A new report has highlighted how NHS referral pathways and an approved treatment for gene therapy trials for Duchenne muscular dystrophy (DMD) need to be agreed.
The report is particularly important for patients and families living with DMD as it sets key recommendations that, if implemented, will transform access to potentially life-changing treatments.
DMD is a genetic disease that causes muscle weakness and wasting. It eventually affects all the muscles in the body, including the heart and lungs.
No cure, but promising treatments
Unfortunately, there is currently no cure, but there are treatments and therapies that can slow down the progression and improve quality of life.
Gene therapy is one of the most promising new treatments for DMD. It involves delivering new genetic material to cells to overcome errors (or mutations) on the dystrophin gene.
A gene therapy was approved as a DMD treatment in the US in June. This was the first DMD gene therapy to be approved anywhere in the world.
While not yet available as an approved treatment in the UK, there are DMD gene therapy clinical trials taking place – including in Newcastle – giving eligible patients the opportunity to access these potentially transformative treatments.
Gene therapy on the horizon
Michela Guglieri, professor of neuromuscular disorders at Newcastle University and honorary consultant in human genetics at Newcastle Hospitals, said:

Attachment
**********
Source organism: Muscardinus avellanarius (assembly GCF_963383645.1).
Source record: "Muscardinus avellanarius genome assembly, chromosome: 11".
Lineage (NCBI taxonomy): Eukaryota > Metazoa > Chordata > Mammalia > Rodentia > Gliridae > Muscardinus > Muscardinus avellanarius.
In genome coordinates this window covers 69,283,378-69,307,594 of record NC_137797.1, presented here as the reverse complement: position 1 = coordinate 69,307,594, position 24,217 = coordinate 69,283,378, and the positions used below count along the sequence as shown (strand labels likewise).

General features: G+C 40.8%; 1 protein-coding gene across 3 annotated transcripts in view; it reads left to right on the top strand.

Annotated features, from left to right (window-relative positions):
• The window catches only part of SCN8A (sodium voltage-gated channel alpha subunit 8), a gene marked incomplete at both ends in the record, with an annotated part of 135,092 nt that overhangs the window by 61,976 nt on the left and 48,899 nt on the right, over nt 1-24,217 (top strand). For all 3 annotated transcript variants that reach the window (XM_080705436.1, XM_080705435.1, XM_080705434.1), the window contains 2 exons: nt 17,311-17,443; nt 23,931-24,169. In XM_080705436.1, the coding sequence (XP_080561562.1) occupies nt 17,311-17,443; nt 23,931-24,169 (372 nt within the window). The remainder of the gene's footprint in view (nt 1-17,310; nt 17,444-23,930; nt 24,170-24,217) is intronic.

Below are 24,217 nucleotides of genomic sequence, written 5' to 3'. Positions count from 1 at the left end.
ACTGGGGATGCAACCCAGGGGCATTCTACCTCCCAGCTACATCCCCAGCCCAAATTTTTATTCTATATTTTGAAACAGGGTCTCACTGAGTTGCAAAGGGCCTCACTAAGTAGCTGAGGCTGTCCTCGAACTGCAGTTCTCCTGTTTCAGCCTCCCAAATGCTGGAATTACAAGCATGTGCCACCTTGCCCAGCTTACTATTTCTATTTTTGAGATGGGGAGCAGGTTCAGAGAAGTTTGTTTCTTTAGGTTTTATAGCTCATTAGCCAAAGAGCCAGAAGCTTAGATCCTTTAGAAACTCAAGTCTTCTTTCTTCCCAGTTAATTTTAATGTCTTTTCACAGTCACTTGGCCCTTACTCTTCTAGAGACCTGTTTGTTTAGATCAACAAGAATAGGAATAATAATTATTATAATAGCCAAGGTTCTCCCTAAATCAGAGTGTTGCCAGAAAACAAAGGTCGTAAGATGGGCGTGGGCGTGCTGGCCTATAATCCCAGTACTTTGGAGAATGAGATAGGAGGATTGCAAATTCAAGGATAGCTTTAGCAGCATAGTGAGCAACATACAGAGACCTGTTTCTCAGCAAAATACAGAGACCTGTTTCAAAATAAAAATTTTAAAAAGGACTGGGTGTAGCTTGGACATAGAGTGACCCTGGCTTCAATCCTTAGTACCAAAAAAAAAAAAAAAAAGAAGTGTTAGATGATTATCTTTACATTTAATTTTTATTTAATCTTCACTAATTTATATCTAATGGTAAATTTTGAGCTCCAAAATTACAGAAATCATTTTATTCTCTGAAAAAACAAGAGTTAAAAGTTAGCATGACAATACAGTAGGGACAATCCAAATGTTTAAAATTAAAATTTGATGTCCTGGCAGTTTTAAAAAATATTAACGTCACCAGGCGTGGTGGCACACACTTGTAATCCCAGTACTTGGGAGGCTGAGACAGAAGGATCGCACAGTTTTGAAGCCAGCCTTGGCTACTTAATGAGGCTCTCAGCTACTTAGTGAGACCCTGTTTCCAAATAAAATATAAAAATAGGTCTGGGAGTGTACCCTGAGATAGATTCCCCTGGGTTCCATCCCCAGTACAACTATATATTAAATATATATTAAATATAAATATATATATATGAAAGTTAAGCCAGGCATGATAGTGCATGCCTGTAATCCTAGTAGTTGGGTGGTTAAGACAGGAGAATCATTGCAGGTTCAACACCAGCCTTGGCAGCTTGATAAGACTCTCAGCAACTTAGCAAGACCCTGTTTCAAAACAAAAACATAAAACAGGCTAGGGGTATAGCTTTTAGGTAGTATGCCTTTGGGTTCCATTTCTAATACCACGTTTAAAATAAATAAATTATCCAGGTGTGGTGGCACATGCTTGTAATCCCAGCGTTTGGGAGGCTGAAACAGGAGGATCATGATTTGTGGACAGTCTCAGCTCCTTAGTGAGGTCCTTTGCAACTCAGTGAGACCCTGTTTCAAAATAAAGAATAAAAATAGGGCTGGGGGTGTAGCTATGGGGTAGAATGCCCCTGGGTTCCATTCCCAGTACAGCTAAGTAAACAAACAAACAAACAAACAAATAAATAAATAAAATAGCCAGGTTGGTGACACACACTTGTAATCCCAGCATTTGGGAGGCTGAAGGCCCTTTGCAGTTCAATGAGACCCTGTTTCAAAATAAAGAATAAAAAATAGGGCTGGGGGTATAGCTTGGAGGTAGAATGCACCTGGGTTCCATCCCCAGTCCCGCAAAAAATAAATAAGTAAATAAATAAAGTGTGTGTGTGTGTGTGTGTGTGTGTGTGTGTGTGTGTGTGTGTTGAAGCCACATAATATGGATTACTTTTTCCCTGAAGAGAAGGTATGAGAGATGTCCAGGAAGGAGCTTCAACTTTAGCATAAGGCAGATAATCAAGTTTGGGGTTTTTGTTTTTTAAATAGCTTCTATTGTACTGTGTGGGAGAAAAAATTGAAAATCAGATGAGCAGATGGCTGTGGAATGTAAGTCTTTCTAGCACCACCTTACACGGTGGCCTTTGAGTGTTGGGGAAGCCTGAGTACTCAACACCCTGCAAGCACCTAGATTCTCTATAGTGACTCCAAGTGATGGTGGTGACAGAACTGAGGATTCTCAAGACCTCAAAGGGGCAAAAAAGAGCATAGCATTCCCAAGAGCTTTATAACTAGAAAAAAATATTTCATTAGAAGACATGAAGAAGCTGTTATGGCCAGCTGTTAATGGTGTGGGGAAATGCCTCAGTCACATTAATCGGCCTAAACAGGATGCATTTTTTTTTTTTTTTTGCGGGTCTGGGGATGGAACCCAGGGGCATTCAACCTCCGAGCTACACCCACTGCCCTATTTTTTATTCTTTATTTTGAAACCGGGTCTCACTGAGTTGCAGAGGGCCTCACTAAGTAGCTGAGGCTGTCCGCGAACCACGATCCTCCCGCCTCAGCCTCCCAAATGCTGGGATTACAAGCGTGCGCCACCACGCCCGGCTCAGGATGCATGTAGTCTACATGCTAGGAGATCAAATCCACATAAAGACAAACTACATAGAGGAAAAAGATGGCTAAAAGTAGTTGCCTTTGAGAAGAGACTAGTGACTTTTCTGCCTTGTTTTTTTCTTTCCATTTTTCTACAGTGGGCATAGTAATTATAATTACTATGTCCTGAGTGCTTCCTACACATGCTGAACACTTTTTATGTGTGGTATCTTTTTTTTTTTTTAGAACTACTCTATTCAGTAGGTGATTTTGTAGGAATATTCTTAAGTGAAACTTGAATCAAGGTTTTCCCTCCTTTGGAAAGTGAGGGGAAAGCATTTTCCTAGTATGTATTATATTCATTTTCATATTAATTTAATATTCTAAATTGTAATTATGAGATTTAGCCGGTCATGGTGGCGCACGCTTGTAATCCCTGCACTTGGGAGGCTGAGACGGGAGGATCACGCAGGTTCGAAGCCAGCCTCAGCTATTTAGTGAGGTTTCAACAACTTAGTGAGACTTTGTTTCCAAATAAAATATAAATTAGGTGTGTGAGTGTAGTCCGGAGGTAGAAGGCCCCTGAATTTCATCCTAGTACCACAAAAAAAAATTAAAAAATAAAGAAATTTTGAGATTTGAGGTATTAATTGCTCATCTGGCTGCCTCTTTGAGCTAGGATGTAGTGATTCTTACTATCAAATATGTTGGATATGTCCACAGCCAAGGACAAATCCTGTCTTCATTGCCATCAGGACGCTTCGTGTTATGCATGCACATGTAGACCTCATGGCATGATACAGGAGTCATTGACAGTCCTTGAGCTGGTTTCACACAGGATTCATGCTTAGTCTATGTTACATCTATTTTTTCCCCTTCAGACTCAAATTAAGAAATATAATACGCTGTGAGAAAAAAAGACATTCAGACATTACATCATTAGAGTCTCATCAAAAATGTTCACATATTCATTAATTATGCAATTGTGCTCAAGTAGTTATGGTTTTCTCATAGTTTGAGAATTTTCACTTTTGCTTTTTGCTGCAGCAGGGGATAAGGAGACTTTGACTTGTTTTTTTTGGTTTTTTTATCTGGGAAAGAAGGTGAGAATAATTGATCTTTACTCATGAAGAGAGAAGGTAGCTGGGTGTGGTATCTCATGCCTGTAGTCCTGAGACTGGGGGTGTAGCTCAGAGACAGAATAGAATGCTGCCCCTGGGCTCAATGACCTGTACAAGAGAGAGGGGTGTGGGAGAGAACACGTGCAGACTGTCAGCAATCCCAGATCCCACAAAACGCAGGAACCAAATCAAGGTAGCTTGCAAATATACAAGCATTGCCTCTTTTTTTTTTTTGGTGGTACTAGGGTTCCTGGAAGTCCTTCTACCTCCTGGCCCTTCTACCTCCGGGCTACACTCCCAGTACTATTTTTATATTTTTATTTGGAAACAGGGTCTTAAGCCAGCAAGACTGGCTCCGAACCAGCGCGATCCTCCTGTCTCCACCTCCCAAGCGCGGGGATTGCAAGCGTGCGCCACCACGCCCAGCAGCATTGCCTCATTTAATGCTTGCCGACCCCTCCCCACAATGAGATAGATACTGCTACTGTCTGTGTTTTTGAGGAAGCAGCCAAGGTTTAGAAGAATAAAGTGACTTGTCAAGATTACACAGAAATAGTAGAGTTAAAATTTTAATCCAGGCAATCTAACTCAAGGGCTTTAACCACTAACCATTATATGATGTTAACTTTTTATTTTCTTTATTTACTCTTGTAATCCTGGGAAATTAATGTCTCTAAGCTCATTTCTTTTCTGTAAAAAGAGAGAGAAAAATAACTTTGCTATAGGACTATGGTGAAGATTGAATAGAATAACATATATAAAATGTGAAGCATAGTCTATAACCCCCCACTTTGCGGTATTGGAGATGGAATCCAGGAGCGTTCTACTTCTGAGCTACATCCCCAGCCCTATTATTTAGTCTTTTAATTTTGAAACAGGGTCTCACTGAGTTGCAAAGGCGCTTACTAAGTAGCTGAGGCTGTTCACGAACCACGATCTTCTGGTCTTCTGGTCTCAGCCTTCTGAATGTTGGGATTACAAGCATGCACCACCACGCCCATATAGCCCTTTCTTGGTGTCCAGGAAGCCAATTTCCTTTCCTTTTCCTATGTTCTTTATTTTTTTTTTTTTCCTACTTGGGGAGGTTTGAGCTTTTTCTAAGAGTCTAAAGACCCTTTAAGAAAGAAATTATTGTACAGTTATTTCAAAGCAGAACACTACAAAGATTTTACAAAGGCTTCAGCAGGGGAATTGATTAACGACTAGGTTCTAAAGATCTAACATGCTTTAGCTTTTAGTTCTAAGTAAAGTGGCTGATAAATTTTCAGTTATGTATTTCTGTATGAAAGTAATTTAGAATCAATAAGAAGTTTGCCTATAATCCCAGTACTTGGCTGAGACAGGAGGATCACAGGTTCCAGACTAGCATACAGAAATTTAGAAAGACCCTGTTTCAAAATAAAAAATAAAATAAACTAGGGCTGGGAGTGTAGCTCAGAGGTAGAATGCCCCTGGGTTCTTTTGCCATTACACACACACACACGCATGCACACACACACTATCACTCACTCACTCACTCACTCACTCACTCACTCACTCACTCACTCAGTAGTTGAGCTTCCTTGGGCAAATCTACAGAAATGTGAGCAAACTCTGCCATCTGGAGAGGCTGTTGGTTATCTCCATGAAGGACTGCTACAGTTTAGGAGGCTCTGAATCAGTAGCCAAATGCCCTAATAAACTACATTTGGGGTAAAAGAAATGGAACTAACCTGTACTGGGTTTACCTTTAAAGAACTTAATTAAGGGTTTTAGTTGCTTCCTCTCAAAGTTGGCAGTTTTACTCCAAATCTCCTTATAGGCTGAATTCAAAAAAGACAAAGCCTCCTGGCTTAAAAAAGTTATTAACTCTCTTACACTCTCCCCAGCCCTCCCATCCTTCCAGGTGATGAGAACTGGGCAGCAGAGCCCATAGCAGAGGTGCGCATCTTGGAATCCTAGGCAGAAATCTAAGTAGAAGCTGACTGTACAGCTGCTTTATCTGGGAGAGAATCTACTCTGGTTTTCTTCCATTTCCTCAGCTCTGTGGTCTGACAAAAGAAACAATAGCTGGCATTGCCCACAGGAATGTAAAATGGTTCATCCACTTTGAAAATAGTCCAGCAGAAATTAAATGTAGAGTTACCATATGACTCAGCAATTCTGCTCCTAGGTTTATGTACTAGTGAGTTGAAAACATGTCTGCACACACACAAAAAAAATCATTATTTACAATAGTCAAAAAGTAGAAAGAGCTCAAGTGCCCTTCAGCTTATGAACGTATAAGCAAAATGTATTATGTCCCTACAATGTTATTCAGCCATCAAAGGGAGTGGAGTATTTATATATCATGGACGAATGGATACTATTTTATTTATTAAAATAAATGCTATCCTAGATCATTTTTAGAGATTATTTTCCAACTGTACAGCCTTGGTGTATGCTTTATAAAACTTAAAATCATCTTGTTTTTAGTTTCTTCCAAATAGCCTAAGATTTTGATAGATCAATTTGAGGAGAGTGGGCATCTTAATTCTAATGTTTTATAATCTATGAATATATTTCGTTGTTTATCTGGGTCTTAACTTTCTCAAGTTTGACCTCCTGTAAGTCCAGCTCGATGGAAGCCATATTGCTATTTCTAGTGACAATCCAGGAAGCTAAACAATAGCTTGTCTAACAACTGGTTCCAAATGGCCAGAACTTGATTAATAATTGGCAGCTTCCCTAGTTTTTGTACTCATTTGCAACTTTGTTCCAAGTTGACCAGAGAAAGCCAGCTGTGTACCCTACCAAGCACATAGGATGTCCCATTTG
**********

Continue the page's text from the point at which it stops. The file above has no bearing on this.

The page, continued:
“As gene therapy is on the horizon for Duchenne muscular dystrophy as a licenced product, we considered how we can prepare for gene therapy licenced products in Duchenne muscular dystrophy as standards of care, using learnings and shared experiences from approved gene therapies in other neuromuscular disorders.
“A set of recommendations for improved, standardised future practice is proposed, as well as referral pathways for gene therapy clinical trials and licenced products for Duchenne muscular dystrophy.”
Equitable access to research
The report is the result of a collaborative effort of the DMD Hub (Duchenne UK and the John Walton Muscular Dystrophy Research Centre, a partnership between Newcastle University and Newcastle Hospitals), Cell and Gene Therapy Catapult, and the Northern Alliance Advanced Therapy Treatment Centre.
Emma Heslop, DMD hub manager, added:
“By highlighting best practice from across the UK, we propose a referral pathway for gene therapy clinical trials in the UK, to allow effective and equitable access to research for Duchenne muscular dystrophy patients”.
Commenting on how important it is that these recommendations are adopted, Alessandra Gaeta, Director of Research at Duchenne UK, said:
“Now that these recommendations have been developed, we can use them to drive best practice in Duchenne muscular dystrophy through their adoption in the NHS.”
The report can be viewed here.
- Pfizer Ltd provided financial support for this project, to Cell Therapy Catapult Ltd, in the form of a grant. Pfizer Ltd has had no influence in the initiation, development or delivery of this project, nor have they influenced the development or content of any materials produced as an output of this project.